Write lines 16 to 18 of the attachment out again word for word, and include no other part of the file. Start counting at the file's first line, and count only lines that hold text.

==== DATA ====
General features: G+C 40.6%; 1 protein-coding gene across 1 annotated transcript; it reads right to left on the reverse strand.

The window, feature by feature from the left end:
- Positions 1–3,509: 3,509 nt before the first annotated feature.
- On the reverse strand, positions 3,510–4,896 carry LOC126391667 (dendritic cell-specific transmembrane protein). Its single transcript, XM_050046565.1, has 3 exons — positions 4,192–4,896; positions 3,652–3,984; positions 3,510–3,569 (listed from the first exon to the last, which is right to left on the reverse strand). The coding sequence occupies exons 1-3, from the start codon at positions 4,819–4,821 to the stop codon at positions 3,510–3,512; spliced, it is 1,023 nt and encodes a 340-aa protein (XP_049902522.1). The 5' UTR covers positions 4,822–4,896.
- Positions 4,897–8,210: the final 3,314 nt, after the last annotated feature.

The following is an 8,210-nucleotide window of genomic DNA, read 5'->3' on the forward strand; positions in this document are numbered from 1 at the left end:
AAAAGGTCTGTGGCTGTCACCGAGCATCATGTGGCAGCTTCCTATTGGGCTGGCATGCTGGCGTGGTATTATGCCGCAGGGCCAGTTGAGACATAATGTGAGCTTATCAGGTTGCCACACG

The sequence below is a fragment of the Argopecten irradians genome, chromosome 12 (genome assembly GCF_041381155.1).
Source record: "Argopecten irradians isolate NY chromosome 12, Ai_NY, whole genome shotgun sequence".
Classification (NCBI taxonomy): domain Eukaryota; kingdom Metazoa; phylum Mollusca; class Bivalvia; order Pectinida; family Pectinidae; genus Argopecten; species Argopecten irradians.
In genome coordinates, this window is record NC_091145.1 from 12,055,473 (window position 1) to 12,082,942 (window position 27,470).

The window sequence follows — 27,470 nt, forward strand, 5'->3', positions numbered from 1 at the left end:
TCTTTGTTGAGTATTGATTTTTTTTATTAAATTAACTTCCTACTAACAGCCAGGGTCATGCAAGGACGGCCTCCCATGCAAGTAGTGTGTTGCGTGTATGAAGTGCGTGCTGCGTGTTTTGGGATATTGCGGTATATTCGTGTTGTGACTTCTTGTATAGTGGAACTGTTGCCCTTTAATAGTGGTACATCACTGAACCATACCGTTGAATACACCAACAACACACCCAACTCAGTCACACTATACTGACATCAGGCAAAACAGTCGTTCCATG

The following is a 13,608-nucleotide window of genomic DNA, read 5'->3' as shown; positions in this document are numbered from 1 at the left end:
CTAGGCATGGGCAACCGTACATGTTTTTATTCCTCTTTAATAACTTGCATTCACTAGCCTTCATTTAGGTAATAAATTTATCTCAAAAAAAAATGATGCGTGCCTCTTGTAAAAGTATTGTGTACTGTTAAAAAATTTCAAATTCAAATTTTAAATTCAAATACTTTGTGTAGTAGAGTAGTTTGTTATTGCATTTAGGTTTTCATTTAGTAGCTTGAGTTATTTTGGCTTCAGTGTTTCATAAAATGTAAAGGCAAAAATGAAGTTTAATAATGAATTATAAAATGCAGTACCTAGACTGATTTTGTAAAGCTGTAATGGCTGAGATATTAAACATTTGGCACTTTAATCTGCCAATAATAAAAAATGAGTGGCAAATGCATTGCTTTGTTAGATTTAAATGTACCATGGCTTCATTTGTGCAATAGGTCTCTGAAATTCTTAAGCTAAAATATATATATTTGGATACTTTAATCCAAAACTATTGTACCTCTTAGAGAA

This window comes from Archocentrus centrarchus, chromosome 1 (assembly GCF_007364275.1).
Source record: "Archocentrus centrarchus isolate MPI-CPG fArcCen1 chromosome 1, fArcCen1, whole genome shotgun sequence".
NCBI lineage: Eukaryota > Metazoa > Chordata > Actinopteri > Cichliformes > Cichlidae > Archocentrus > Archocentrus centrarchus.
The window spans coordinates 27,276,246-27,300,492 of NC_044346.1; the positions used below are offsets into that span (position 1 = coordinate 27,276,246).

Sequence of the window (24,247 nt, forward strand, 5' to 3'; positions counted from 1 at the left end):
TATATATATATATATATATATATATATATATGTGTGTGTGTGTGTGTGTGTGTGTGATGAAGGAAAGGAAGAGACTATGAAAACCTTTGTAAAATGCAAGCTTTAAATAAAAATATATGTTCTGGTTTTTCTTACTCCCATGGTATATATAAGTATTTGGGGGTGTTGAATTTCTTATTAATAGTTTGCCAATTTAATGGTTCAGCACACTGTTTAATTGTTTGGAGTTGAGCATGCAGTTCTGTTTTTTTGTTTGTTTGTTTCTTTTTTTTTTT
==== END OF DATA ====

This window comes from Archocentrus centrarchus, chromosome 1 (assembly GCF_007364275.1).
Source record: "Archocentrus centrarchus isolate MPI-CPG fArcCen1 chromosome 1, fArcCen1, whole genome shotgun sequence".
NCBI lineage: Eukaryota > Metazoa > Chordata > Actinopteri > Cichliformes > Cichlidae > Archocentrus > Archocentrus centrarchus.